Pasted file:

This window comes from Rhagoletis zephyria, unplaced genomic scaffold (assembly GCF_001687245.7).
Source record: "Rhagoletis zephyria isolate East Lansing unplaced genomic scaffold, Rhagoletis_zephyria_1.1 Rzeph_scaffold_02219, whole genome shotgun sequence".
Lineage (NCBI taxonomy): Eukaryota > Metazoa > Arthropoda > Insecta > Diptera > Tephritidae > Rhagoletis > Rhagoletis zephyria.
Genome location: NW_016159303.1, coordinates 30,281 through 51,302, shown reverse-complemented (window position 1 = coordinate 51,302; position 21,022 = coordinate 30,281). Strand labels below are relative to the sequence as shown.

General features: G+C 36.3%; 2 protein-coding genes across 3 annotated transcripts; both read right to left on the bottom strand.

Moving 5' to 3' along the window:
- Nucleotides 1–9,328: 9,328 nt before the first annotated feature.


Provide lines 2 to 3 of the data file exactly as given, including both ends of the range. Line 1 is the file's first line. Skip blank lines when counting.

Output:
Source record: "Rhagoletis zephyria isolate East Lansing unplaced genomic scaffold, Rhagoletis_zephyria_1.1 Rzeph_scaffold_02219, whole genome shotgun sequence".
Lineage (NCBI taxonomy): Eukaryota > Metazoa > Arthropoda > Insecta > Diptera > Tephritidae > Rhagoletis > Rhagoletis zephyria.